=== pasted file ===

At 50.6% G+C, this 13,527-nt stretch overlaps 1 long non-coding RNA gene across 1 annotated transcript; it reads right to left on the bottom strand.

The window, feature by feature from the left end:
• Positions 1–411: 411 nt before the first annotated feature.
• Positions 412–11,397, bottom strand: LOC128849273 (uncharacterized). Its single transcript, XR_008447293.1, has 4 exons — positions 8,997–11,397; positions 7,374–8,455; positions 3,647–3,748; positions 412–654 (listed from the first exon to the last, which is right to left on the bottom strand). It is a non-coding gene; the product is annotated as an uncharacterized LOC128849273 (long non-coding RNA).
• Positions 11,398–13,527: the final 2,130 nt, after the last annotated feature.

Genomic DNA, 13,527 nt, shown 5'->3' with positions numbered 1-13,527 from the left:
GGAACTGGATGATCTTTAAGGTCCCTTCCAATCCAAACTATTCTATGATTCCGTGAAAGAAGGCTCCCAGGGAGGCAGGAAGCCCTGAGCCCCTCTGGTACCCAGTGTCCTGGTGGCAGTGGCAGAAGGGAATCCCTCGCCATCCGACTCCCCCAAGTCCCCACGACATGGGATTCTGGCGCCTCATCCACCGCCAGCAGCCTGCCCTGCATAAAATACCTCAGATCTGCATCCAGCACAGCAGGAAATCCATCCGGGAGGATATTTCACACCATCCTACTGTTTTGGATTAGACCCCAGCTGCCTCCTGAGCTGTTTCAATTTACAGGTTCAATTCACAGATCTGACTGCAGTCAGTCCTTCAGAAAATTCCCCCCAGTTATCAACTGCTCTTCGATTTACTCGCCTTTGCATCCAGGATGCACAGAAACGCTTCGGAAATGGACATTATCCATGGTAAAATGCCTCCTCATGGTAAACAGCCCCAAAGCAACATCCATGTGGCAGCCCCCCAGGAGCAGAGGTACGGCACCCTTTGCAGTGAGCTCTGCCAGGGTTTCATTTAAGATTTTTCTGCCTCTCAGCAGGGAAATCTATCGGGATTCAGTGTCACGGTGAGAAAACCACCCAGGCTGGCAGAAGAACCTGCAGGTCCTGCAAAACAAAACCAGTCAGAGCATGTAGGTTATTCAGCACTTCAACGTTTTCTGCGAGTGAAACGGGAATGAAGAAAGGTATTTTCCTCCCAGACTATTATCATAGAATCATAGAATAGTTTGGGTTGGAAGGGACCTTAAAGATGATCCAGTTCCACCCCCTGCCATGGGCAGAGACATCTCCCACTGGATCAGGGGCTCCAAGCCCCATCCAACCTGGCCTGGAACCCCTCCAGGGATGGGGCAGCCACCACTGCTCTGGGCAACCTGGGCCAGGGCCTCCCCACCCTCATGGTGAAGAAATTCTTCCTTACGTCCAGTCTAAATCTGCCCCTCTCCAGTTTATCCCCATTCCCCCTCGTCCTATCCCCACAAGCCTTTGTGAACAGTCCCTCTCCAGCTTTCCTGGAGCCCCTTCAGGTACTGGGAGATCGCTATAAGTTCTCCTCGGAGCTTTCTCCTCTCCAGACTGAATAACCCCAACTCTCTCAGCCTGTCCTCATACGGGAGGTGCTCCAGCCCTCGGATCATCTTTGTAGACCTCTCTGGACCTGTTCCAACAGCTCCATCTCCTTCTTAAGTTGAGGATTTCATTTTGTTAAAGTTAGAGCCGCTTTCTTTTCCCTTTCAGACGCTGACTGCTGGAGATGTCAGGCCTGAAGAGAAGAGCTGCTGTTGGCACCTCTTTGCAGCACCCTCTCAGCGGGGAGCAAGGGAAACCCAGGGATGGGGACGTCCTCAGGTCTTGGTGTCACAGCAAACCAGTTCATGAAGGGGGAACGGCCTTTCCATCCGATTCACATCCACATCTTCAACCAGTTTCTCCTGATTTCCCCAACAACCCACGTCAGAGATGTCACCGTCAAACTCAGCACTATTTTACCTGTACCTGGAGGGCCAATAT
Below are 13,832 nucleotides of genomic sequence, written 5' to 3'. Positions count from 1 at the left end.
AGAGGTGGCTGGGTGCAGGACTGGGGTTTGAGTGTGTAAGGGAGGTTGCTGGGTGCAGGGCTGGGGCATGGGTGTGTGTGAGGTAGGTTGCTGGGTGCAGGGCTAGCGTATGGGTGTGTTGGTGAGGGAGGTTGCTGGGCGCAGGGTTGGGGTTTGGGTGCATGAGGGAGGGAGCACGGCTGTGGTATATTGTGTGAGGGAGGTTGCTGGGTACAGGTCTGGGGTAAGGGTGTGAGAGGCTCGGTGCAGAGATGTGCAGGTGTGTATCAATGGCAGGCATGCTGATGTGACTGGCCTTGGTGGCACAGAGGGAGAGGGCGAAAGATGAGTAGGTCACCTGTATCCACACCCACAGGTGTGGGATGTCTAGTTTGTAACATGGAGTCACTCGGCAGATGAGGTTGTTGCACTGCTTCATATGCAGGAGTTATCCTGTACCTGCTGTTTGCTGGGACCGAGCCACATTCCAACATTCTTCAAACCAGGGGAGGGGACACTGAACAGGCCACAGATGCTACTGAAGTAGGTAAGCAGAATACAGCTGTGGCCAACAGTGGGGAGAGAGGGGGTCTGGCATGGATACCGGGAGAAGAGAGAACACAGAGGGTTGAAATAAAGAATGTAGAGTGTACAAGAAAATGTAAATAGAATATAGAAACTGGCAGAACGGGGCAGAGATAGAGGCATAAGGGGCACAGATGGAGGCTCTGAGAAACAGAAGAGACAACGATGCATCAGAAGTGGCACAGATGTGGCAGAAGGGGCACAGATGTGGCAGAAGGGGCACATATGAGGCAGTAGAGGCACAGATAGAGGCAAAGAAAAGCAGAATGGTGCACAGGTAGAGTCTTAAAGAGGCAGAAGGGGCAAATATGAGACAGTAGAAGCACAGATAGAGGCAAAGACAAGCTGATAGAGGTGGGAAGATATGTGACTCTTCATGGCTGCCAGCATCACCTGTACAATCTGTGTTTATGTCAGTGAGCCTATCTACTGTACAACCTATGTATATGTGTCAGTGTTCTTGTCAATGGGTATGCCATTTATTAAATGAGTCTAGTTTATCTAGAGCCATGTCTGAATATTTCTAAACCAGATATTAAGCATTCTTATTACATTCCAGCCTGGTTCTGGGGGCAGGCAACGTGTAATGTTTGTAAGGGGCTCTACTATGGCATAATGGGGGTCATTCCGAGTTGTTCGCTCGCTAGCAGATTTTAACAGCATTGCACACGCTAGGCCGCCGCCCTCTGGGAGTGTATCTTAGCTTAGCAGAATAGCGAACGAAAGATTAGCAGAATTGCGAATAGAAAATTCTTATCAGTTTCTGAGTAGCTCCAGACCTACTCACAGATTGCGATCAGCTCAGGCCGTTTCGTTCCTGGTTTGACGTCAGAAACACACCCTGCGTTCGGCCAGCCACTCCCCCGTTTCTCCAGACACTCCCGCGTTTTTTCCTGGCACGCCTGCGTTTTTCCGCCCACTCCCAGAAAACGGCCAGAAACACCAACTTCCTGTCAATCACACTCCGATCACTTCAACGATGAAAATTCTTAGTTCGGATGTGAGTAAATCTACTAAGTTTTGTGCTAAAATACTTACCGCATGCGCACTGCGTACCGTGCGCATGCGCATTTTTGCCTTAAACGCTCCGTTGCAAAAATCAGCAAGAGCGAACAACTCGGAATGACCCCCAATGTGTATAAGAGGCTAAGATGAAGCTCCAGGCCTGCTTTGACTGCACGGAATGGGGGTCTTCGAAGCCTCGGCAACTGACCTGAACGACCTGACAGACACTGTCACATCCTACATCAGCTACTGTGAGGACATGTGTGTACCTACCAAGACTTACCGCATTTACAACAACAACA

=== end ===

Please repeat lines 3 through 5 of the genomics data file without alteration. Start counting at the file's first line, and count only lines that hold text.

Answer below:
• Positions 1–411: 411 nt before the first annotated feature.
• Positions 412–11,397, bottom strand: LOC128849273 (uncharacterized). Its single transcript, XR_008447293.1, has 4 exons — positions 8,997–11,397; positions 7,374–8,455; positions 3,647–3,748; positions 412–654 (listed from the first exon to the last, which is right to left on the bottom strand). It is a non-coding gene; the product is annotated as an uncharacterized LOC128849273 (long non-coding RNA).
• Positions 11,398–13,527: the final 2,130 nt, after the last annotated feature.